PG2 sneakers by Nike. (Source: Nike)

Nike’s Limited Edition PlayStation Sneaker, the PG2, Vibrates on Your Feet

(Bloomberg) -- Gamers, you’ll want to set down your controllers for this. Sony Corp. and Nike Inc. announced on Saturday a collaboration on a limited-edition, PlayStation-inspired sneaker with Oklahoma City Thunder star and gaming enthusiast Paul George.

The PG2 sports the same hues as a PlayStation controller’s buttons (green, blue, pink, and purple), glow-in-the-dark rubber soles, and a starry galaxy print on the sock liner. The most entrancing feature, however, is a tongue that, with the press of a button secreted within the shoe, lights up and and vibrates like the aforementioned a PlayStation controller. The battery isn’t replaceable, but with a 150-hour lifespan, it should be fine so long as you remember to turn it off. The shoes will be available worldwide beginning February 10, with a price tag of $110.

Nike’s Limited Edition PlayStation Sneaker, the PG2, Vibrates on Your Feet

Nike, the brand that pioneered the limited-release sneaker with the original Air Jordans, has been amping up direct-to-customer sales of rare kicks as part of a broader business strategy. In a key earnings report last year, sales in the critical North American division fell 3 percent from a year earlier, raising the question: Could direct-to-customer sales of limited edition sneakers solve the problem of Nike’s stagnant sales?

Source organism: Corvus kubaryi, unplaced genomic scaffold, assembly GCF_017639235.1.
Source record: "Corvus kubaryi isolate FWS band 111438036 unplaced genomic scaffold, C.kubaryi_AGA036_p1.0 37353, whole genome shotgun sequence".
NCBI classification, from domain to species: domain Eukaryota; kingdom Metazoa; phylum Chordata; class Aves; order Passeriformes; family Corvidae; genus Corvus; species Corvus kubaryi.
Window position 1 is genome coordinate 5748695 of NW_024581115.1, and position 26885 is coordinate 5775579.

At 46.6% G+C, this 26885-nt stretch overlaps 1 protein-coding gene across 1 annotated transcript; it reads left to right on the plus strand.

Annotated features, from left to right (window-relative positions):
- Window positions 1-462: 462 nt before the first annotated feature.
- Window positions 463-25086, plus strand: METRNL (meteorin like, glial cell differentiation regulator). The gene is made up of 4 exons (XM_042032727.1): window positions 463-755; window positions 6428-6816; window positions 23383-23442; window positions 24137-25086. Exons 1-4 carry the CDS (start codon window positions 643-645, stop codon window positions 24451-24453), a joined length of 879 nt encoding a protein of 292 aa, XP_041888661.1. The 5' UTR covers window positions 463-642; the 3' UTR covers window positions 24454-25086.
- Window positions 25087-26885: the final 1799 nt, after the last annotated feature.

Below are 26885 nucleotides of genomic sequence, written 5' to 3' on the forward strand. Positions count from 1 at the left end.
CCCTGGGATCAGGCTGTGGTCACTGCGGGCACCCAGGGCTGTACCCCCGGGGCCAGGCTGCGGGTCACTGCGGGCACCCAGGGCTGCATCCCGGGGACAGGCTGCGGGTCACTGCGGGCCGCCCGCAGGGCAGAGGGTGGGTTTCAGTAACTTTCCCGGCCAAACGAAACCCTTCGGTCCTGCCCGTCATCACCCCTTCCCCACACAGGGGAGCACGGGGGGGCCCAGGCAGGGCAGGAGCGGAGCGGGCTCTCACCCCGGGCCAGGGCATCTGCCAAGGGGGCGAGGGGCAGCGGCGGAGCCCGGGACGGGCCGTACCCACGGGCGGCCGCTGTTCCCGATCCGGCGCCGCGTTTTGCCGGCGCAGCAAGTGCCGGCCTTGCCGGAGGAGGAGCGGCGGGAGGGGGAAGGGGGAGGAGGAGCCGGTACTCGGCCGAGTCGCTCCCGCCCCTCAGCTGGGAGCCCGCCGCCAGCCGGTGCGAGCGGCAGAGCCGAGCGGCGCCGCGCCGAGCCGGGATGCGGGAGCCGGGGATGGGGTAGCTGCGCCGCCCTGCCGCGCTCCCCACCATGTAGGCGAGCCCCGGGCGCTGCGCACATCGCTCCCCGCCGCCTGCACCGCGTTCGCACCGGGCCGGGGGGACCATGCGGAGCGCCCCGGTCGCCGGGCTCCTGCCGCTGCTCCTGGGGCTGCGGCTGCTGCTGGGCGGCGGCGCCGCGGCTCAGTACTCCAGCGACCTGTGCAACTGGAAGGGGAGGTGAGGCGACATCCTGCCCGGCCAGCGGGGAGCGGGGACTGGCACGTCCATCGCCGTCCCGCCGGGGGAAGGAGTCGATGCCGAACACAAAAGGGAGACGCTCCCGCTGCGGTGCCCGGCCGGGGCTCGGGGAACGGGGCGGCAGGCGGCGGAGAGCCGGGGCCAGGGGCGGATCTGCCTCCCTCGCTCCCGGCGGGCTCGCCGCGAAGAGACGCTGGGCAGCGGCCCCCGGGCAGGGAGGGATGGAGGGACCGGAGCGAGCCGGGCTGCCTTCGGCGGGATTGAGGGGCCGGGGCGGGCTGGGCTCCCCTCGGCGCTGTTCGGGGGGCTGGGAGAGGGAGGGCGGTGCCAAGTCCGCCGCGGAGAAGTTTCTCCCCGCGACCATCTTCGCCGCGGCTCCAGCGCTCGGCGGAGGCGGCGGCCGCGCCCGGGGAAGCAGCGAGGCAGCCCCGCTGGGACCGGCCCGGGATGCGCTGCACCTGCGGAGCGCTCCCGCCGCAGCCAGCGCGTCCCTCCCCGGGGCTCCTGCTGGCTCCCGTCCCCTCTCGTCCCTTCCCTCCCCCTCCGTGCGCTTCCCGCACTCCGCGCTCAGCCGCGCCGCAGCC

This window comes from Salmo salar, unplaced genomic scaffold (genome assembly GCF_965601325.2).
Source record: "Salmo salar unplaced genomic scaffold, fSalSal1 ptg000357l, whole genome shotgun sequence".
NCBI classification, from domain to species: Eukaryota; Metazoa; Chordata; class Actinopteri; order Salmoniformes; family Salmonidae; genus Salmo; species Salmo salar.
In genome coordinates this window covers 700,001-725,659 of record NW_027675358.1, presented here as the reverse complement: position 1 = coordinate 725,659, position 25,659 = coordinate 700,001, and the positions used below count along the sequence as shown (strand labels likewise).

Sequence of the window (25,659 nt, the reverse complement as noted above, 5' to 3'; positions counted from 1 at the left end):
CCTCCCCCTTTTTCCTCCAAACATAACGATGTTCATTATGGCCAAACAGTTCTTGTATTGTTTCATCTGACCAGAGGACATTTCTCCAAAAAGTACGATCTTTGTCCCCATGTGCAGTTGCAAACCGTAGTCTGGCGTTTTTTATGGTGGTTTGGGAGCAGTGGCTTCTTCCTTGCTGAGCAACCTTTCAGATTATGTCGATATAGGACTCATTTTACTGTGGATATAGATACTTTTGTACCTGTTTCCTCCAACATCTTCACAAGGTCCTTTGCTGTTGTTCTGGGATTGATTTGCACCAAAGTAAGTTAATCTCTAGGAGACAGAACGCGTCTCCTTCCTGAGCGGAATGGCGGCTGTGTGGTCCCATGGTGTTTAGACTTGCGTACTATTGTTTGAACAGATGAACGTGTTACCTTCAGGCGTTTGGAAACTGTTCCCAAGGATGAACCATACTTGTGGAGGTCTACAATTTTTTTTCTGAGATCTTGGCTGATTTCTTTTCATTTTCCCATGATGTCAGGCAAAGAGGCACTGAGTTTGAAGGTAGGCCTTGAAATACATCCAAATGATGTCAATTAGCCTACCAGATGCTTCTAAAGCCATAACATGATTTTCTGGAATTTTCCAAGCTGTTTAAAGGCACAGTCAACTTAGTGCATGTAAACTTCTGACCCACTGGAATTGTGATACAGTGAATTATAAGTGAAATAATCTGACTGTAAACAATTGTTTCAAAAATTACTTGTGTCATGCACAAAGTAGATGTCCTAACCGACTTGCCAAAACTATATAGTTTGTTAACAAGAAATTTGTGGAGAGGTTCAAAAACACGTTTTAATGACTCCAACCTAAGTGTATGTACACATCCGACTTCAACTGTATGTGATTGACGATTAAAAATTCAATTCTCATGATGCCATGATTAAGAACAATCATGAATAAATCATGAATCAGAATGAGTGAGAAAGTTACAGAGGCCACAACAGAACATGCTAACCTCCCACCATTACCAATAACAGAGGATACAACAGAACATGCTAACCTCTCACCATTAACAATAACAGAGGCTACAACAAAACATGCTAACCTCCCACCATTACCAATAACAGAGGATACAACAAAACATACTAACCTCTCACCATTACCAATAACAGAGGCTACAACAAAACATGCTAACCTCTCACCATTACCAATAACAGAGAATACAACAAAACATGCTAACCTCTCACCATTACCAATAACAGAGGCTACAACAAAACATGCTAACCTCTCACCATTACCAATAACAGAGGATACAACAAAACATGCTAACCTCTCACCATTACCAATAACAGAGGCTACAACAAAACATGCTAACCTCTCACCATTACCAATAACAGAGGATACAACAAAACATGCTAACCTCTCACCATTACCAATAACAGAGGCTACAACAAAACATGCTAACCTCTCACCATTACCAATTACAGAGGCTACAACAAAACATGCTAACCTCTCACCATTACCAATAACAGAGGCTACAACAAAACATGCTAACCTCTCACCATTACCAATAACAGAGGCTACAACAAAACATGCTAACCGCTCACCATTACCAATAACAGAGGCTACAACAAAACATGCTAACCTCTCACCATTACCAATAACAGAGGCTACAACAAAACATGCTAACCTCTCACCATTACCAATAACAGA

In the past year, the company has unveiled a huge number of collaborations, which include the Nike SB Dunk High Pro “Momofuku,” a dark-denim line produced with New York-based chef David Chang; the Air Jordan 6 “Gatorade,” a lime green shoe inspired by the sports drink; and the Kith x Nike LeBron 15 "Long Live the King" collection with the Ronnie Fieg-helmed, street-gear retailer Kith, to name just a few.

Nike’s Limited Edition PlayStation Sneaker, the PG2, Vibrates on Your Feet

Two recent mobile app innovations—SNKRS Stash, which uses geo-locations to unlock access to prized Nike and Jordan products, and Shock Drop, which delivers alerts to purchase hard-to-find sneakers—have helped fuel demand.

The strategy is potentially lucrative for the shoe giant. Last year, Nike’s direct-to-customer channel grew eight times faster than its wholesale business. Although the category generated only $9.1 billion in revenue, roughly just 28 percent of Nike’s overall brand sales, it accounted for 70 percent of its growth. There’s no sign things will different in 2018: In September, Chief Executive Officer Mark Parker told Bloomberg that the company is fully committed to transforming the experience of shopping for Nikes into a more personal one. “Retailers who don’t embrace distinction will be left behind,” he said.

Nike’s Limited Edition PlayStation Sneaker, the PG2, Vibrates on Your Feet

 

To contact the author of this story: Rachel Tepper Paley in New York at ratepper@gmail.com.

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